presented by Patty Warring, RN, MSN, ACHPN
Financial— Patty Warring receives compensation from MedBridge for the production of this course. There are no other relevant financial relationships. Nonfinancial— No relevant nonfinancial relationship exists.
Satisfactory completion requirements: All disciplines must complete learning assessments to be awarded credit, no minimum score required unless otherwise specified within the course.
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This course provides nurses in a variety of settings, including rehabilitation, long-term care, skilled care, and home health, with information about symptom management for patients receiving end-of-life (EOL) care. Good symptom control is necessary to enhance quality of life in the terminally ill patient. Families find much comfort in knowing that their loved one is comfortable at EOL. In addition to pain management (see other course), symptom control covers conditions such as anorexia, anxiety, constipation, dyspnea, nausea, and terminal restlessness. Nurses will be provided with a brief review of changes which often occur as a disease progresses toward death.
Patty Warring, RN, MSN, ACHPN
Patricia Warring has been a registered nurse since graduating from Missouri Western State College in 1990 with a BSN degree. She earned an MSN from Valparaiso University in the clinical nurse specialist role, adult health. Patricia's clinical nursing experience includes five years of medical/surgical/oncology in an acute care setting in the role of staff nurse…Read full bio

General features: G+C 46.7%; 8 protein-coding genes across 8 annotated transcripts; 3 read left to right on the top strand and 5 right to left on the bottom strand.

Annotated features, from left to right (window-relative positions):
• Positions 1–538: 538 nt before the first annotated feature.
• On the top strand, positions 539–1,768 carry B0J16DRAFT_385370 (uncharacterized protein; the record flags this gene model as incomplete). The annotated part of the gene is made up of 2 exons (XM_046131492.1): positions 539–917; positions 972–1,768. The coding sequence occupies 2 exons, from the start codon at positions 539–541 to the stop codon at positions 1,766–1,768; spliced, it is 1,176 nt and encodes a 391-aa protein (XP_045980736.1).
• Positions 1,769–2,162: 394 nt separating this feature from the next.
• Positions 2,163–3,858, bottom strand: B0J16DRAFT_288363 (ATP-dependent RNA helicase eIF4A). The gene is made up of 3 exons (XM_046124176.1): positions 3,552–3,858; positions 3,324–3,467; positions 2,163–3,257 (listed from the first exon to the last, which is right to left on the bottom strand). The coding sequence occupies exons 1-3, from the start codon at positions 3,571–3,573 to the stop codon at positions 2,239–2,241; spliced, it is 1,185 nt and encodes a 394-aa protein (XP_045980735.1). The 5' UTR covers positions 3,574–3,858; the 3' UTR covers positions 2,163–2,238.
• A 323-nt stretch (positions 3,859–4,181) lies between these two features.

1. Overview of Symptom Management
This chapter will provide information about symptom management in the terminally ill patient. It is known that symptom management enhances quality of life for patients as well as their families. Assessment is the first step in determining appropriate solutions for problematic symptoms.
2. Assessment And Treatment of Symptoms
The nurse will learn the most common symptoms encountered at EOL, including anorexia, anxiety constipation, dyspnea, nausea, and terminal restlessness. Interventions and medications to meet physical and emotional discomforts will be provided.
3. End-of-Life Changes
This chapter provides an overview of common changes experienced by patients as they near end of life. The nurse will receive information to help families recognize the transitions that signal death is approaching, with time frames to allow patients/families acknowledgement of these changes.
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